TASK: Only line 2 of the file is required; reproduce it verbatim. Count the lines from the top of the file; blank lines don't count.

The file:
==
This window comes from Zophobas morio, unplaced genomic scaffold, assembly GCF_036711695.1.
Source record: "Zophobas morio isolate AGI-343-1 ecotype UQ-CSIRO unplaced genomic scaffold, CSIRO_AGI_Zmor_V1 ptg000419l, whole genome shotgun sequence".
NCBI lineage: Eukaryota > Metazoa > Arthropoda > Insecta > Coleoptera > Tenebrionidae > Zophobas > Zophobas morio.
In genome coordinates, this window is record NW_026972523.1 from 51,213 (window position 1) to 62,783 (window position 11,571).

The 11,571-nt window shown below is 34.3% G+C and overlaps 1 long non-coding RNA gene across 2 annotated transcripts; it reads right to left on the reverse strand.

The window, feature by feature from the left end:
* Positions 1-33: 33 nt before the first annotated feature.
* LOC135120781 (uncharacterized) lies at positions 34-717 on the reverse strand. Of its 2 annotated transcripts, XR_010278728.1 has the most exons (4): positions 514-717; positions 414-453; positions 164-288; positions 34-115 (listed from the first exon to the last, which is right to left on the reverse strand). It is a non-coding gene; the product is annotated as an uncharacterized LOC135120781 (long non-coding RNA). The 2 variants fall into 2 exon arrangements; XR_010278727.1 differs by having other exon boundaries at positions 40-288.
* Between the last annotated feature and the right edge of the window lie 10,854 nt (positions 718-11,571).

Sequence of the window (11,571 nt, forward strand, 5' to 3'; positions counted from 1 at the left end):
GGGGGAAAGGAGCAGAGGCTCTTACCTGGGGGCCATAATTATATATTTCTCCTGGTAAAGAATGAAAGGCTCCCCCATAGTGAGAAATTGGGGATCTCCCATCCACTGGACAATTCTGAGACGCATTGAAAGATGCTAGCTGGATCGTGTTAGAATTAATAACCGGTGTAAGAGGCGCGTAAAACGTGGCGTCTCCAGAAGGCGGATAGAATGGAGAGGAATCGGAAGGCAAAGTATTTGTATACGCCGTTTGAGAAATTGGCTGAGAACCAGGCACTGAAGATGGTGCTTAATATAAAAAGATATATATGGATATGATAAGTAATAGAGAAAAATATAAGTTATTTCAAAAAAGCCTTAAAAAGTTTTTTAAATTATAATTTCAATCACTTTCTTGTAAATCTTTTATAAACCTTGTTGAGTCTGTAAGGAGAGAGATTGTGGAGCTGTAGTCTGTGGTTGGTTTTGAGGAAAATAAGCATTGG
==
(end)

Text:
Source record: "Zophobas morio isolate AGI-343-1 ecotype UQ-CSIRO unplaced genomic scaffold, CSIRO_AGI_Zmor_V1 ptg000419l, whole genome shotgun sequence".